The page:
Flipsticks: Key Animation Programming for Kids
Flipsticks was inspired by and created based on years of many people's work at the MIT lead by Seymour Papert (see, Papert.org). From the Constructionist point of view, LOGO and computers, wooden blocks, Lego bricks, and other "construction kits," can inspire children to create and experiment, explore and build, and self-express themselves with others in the process of building a digital artifact. MaMaMedia's goal was to adapt this powerful learning concept to the Internet; to create a simple gadget online, in this case an animation activity, where kids could program the fun!
The goal of Flipsticks was to help children gain preliminary understanding of programming key-frame animation -- by direct manipulation of a figure's actions and movements, programming mathematical variables in objects' length and angles, and changing sequences and speeds -- to create a story. The key strategy was to design a simple tool, where the animations take place only when children take steps to invent and command the movement, speed, actions, and mood variables. They can experiment with their "animated artifacts" by modifying their work again and again. Like many other Internet activities created for MaMaMedia.com, Flipsticks includes opportunities to save projects and share them with friends and family online.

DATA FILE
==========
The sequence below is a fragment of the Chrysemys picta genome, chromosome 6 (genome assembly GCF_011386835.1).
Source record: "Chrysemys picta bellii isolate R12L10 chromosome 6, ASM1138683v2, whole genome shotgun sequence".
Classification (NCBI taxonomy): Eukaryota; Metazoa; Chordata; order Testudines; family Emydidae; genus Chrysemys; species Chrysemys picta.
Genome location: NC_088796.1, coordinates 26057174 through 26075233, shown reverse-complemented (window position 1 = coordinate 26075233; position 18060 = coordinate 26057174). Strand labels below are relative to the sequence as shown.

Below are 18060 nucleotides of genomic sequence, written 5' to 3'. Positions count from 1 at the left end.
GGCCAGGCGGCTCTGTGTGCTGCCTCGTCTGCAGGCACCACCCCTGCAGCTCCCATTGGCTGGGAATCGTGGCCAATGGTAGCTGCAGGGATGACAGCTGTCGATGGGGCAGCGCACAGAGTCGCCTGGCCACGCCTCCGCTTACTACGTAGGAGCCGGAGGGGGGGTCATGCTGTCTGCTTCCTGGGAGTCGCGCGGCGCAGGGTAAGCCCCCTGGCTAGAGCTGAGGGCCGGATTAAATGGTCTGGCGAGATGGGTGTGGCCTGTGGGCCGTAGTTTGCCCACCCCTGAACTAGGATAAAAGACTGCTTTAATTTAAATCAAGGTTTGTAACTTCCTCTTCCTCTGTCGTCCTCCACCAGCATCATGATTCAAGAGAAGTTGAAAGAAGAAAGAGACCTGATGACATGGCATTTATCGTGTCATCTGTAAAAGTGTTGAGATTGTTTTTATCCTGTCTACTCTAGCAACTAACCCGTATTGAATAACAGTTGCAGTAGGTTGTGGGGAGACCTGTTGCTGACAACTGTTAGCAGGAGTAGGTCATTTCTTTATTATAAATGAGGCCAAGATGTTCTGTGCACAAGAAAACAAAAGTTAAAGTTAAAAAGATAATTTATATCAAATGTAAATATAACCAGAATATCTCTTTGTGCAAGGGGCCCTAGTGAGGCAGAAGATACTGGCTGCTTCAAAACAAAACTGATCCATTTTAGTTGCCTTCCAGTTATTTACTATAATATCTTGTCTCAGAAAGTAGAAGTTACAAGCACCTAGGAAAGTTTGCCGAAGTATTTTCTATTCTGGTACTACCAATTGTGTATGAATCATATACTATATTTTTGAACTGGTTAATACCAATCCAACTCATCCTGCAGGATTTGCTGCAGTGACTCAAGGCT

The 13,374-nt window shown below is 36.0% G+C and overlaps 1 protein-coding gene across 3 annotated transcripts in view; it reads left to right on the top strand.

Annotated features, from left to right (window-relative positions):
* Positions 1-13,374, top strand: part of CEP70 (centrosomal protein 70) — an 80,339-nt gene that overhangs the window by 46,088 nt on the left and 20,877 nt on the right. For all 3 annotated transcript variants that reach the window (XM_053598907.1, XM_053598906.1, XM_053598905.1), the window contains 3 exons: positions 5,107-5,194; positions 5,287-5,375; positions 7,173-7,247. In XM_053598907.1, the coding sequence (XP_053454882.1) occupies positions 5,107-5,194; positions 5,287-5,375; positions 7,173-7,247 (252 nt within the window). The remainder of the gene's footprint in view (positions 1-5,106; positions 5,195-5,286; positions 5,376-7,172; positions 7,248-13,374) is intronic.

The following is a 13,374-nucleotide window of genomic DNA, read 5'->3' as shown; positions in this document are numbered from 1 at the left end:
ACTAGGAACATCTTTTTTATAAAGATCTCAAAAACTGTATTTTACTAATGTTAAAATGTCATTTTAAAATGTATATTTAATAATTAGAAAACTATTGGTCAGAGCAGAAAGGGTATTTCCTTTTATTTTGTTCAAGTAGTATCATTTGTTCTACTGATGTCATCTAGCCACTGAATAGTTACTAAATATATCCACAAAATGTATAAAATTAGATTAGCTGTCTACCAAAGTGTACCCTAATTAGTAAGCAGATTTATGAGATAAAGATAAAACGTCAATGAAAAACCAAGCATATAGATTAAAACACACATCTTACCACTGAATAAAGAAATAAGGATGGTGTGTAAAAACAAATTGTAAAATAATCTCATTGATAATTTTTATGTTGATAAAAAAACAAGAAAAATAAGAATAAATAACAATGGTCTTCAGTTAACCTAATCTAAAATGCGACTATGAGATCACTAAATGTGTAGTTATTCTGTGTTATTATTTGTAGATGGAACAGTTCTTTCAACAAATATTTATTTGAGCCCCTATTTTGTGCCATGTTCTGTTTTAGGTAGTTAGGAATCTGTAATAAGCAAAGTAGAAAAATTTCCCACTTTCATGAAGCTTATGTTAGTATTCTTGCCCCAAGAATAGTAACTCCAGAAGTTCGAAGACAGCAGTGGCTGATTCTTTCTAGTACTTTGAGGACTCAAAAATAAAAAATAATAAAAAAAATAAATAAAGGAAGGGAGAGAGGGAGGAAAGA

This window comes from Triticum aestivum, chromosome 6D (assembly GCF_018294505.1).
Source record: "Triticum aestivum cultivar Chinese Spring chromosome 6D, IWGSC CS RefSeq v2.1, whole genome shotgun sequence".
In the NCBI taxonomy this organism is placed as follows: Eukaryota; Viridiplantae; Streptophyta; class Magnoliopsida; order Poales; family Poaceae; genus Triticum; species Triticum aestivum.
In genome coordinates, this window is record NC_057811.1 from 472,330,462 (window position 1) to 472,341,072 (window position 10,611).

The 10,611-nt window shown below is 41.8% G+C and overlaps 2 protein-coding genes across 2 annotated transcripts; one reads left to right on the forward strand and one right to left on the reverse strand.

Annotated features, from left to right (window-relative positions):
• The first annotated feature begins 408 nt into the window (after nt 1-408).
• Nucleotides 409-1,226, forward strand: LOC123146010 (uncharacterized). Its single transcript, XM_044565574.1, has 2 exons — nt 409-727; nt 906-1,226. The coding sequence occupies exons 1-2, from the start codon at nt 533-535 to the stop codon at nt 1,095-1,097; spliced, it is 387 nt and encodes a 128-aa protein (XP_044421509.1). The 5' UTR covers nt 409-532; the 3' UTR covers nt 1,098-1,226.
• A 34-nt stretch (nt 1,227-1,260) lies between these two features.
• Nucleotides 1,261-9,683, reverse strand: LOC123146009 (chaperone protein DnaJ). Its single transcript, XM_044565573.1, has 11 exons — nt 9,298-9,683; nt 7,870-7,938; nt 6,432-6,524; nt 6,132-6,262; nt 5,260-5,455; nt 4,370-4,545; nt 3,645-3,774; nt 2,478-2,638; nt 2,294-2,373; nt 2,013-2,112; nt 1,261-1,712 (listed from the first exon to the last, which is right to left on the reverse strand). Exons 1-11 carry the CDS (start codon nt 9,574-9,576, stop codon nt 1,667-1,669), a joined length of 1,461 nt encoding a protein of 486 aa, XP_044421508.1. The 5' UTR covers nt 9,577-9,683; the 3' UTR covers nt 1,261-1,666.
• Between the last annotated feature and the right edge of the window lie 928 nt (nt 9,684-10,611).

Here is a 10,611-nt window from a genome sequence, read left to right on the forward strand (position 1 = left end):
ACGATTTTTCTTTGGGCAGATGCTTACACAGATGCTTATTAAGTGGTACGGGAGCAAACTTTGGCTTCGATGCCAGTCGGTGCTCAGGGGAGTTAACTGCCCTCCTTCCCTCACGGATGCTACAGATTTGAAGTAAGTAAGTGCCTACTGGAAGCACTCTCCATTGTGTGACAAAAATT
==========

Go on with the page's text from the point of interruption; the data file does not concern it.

The interface was designed like a hand-held device. Children can click on buttons and design sequences of movements of various stick figures in five key frames. Then click 'play" to see the results. To manipulate the figure, kids click and drag parts of the figure in order to form different postures and manipulate length, sizes and angles of the figure's 'body parts.' Nearly every feature of the key frames and their resulting animation can be programmed or modified, including the positioning of the stick figure, its angle in the frame, the speed of the overall animation, the sequencing of the frames, and the speed at which each frame appears relative to the others. Once the animation is created, it can be saved and emailed to friends and family. Using this very simple stick figure, Flipsticks helps young kids authentically flex their programming muscles.
Flipsticks may look simple. But to use it effectively, a child must learn how to work it in multiple dimensions, and utilize multiple new-media and mathematical skills. Kids are crazy about Flipsticks. For example, during June '99 and March 2002, kids on have saved more than 270,000 Flipsticks animations.